At least every 6 months, it is required to collect wipe samples to test for surface HDs. There are HD wipe test kits available for purchase, and if any of these tests show a positive result, they must be documented and investigated to figure out the cause. After mitigating the problem, the wipe sampling needs to be repeated. This is why it is important to have strict and specific procedures for decontaminating every surface where HDs are compounded, including walls, ceilings, and floors.
Personal Protective Equipment
Personal Protective Equipment (PPE) is used to protect the worker, patient, and caregiver. Disposable PPE should never be reused, and reusable PPE must be decontaminated after each use. When compounding HDs, it is required to use gowns, head/hair/shoe covers, and two pairs of chemotherapy gloves. When administering antineoplastic HDs, it is required to wear two pairs of chemotherapy gloves, and if they are injectable, it is also required to wear a gown. It is required to have a detailed SOP specific to PPE for every activity involving HDs, from receipt to waste disposal.18,22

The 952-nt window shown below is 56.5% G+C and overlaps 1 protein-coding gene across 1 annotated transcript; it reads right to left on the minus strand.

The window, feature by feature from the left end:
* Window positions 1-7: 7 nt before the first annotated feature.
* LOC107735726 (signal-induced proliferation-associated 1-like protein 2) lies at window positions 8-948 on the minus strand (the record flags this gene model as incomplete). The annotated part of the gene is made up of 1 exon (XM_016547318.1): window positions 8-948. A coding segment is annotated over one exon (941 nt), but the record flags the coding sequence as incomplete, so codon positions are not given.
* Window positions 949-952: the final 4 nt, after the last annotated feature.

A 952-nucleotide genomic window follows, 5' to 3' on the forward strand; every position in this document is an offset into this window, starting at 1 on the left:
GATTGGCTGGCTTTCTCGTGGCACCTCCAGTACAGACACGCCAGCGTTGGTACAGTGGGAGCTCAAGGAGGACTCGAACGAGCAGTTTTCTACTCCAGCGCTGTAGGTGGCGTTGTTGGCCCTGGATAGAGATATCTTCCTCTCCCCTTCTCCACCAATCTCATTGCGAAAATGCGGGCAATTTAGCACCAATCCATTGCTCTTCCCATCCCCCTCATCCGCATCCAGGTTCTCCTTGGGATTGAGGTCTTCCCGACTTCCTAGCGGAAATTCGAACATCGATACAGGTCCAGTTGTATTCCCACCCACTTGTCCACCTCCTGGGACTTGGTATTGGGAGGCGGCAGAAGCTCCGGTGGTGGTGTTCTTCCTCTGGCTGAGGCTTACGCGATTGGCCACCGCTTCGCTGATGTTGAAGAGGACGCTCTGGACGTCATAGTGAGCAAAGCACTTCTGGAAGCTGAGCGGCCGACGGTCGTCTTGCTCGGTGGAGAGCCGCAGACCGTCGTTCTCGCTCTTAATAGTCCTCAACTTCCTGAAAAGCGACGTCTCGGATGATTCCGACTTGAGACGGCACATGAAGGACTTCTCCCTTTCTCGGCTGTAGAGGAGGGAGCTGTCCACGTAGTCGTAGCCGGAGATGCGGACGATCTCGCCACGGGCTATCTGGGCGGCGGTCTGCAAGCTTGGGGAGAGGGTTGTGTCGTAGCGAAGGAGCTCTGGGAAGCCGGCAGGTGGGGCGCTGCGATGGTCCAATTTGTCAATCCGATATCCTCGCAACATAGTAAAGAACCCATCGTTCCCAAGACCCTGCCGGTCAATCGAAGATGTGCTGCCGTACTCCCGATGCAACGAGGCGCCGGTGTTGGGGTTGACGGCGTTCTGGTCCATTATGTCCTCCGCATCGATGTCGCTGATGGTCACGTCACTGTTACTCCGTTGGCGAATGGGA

Chemotherapy gloves must be American Society for Testing and Materials (ASTM) standard D6978 or its successor and should be worn for handling all HDs. For sterile compounding, the outer glove must be sterile and should be changed every 30 minutes or when torn, punctured, or
contaminated. After using gloves, it is required to wash your hands with soap and water for your protection.
Gowns must be disposable and resist permeability to specific HDs, as there is a variety of gowns available. Each gown has specific instructions on how often to change; however, if they do not change every 2-3 hours or after contamination. Gowns must only be worn in HD handling areas to prevent transmission.
Head, Hair, Shoe, and Sleeve Covers